Leg - $3,166,667 affirmed for a man who fell from a ladder sustaining severe comminuted mid-shaft tibia and fibula fractures that required open reduction internal fixation surgery (in which a metal rod was inserted). He also developed reflex sympathetic dystrophy (RSD) that affected both legs with burning pain and discolored skin. Hernandez v. Ten Ten Co.
Neck and Back - $4,700,000 affirmed for 47 year old man who slipped and fell on accumulated pigeon excrement on subway stairs and sustained cervical spine compression fractures and contusions at C4-C5 requiring posterior cervical decompression and laminectomy surgery at C3-C7. He also sustained thoracic spine compression fractures at T11-T12 and required fusion surgery at C4-C5 with implantation of hardware, plates and screws. He developed post-operative infections requiring debridement surgery. Finally, plaintiff sustained lumbar spine herniated discs requiring lumbar laminectomies and posterior spinal fusion at L3-L5 with six large pedicle screws and plates and an iliac crest bone graft. Stewart v. New York City Transit Authority.
Arm Amputation - $5,000,000 affirmed for 16 year old girl whose arm was traumatically severed above the elbow when her coat was caught in a defectively designed post hole digger. Hoover v. New Holland North America, Inc.
Brain - $6,000,000 (reduced from $35,438,000) for a 50 year old man struck by a van as he was crossing the street. He sustained several skull fractures, brain hemorrhages and hematomas and bilateral orbital fractures resulting in left side hemiparesis and impaired vision. He was rendered double incontinent, wheelchair bound and brain damaged. Bergamo v. Verizon N.Y., Inc.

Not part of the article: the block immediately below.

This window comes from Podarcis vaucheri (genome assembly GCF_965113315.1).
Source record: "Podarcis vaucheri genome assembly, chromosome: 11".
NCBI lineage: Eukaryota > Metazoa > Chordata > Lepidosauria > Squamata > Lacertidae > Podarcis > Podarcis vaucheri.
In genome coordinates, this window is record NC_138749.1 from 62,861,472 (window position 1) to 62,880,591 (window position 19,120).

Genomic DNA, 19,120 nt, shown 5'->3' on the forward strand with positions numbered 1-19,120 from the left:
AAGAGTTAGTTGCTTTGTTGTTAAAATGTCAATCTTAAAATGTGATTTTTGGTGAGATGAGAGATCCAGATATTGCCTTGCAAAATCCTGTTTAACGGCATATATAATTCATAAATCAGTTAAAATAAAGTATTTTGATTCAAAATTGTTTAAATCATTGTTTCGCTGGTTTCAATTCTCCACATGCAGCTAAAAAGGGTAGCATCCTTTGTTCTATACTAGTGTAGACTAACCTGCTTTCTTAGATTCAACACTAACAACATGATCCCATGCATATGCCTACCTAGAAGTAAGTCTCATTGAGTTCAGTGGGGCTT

Leg Amputation - $8,500,000 affirmed for a 41 year old man who sustained a below-the knee amputation of one leg, was rendered blind in one eye and sustained a severed ear and head injuries. Sanders v. New York City Transit Authority.
Leg Amputation - $10,000,000 (reduced from $16,000,000) for a 45 year old woman run over by a bus. She sustained an above-the-knee amputation, nine additional surgeries, an opposite leg degloving injury, post-traumatic stress syndrome, depression and was left wheelchair bound. Aguilar v. New York City Transit Authority.
Quadriplegia -$12,000,000 (reduced from $21,000,000) for a 24 year old rendered a C-5 quadriplegic when a 600 pound exercise machine tipped over and crushed her neck. Barnhard v. Cybex Intl., Inc.
Paralysis - $15,000,000 affirmed for a 36 year old man who was struck in the head by the hood of tractor and sustained multiple cervical spine fractures requiring many spinal surgeries (including a fusion) and leaving him with feeling only above his collar bone and at the top of his shoulders. He is wheelchair bound, requires 24 hour a day homecare and is incontinent. Saladino v. American Airlines, Inc.
In analyzing and thinking about the cases above, keep in mind that the amounts mentioned above are for pain and suffering damages only. In several of the cases there were liability apportionments (the plaintiff was found partially at fault and the award reduced accordingly) and there were in many cases additional verdict sums awarded for other damages such as lost earnings and medical expenses. I leave it to the reader to determine whether the pain and suffering amounts approved by the appellate courts are proper, excessive or inadequate and whether it appears justice has been done.